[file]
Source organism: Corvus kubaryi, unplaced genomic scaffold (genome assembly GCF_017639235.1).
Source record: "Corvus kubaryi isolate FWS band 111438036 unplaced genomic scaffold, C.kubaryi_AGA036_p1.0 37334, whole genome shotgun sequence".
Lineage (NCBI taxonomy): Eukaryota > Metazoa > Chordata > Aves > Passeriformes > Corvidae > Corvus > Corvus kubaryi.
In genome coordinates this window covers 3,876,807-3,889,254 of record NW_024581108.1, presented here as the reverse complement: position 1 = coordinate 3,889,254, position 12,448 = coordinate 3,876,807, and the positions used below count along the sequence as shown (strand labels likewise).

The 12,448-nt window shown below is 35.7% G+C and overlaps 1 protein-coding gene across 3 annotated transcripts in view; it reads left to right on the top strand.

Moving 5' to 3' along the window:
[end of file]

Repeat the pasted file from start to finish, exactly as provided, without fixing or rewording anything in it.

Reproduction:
Source organism: Corvus kubaryi, unplaced genomic scaffold (genome assembly GCF_017639235.1).
Source record: "Corvus kubaryi isolate FWS band 111438036 unplaced genomic scaffold, C.kubaryi_AGA036_p1.0 37334, whole genome shotgun sequence".
Lineage (NCBI taxonomy): Eukaryota > Metazoa > Chordata > Aves > Passeriformes > Corvidae > Corvus > Corvus kubaryi.
In genome coordinates this window covers 3,876,807-3,889,254 of record NW_024581108.1, presented here as the reverse complement: position 1 = coordinate 3,889,254, position 12,448 = coordinate 3,876,807, and the positions used below count along the sequence as shown (strand labels likewise).

The 12,448-nt window shown below is 35.7% G+C and overlaps 1 protein-coding gene across 3 annotated transcripts in view; it reads left to right on the top strand.

Moving 5' to 3' along the window: